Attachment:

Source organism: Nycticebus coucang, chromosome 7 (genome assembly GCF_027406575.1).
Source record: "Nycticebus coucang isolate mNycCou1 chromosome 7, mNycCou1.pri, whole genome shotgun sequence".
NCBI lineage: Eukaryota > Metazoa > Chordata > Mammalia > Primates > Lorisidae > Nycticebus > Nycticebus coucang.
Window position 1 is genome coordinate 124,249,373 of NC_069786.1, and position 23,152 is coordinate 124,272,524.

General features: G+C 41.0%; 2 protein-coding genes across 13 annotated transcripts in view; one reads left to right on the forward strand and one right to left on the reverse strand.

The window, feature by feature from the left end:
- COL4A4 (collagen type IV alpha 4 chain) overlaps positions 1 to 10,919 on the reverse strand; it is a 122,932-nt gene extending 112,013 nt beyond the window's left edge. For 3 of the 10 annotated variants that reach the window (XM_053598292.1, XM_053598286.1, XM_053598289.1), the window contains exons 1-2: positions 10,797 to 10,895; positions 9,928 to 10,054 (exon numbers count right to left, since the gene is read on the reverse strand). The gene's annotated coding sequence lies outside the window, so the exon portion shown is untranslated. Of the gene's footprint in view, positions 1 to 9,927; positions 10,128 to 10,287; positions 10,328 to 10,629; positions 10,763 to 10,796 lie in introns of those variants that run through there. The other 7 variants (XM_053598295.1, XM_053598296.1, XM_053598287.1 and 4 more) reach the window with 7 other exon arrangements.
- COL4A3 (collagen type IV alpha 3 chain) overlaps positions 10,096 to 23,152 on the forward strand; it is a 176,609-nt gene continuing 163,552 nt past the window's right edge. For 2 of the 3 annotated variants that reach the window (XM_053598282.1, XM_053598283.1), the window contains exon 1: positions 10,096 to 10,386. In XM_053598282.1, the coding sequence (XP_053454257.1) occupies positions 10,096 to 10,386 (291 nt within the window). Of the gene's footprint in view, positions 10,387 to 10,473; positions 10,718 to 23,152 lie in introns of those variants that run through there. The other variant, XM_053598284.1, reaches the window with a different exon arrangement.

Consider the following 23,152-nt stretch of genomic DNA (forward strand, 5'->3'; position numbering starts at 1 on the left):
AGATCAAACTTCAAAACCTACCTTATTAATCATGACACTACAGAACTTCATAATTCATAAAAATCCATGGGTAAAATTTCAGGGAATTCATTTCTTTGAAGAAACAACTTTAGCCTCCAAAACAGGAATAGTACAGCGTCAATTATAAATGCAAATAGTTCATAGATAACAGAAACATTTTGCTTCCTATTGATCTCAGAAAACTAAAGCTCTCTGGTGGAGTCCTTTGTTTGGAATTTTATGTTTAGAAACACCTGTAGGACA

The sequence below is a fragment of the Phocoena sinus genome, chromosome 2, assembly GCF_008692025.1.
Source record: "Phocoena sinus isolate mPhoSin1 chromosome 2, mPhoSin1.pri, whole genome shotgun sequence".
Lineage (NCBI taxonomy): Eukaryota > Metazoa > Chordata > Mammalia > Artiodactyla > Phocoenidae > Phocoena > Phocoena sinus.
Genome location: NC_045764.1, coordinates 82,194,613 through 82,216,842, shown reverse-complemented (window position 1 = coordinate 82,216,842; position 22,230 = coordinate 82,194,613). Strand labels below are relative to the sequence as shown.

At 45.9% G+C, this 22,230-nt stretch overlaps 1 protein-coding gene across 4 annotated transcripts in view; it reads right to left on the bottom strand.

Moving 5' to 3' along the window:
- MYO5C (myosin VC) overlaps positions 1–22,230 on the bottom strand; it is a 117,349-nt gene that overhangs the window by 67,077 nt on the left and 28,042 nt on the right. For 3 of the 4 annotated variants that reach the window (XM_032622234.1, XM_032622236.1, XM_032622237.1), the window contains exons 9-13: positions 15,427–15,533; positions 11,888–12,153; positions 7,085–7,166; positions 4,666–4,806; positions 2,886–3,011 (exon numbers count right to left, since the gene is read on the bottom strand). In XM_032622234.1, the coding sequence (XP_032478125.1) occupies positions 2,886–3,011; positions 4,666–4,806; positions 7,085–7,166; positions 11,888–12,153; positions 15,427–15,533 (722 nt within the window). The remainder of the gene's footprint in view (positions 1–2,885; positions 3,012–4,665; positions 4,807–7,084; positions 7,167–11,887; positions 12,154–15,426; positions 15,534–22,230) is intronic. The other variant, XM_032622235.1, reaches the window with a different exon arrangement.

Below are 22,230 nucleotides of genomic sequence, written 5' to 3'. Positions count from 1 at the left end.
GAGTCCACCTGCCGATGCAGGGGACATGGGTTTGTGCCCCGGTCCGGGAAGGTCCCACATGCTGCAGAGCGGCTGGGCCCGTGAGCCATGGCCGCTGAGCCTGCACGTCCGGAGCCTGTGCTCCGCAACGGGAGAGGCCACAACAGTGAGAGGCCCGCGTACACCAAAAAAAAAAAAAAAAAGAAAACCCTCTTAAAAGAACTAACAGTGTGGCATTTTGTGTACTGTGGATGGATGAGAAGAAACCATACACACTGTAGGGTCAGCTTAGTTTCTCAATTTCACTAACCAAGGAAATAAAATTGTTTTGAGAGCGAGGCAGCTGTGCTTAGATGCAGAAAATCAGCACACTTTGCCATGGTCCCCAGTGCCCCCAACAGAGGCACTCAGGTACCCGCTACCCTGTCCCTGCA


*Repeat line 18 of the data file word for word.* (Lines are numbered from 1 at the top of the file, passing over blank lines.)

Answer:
Below are 22,230 nucleotides of genomic sequence, written 5' to 3'. Positions count from 1 at the left end.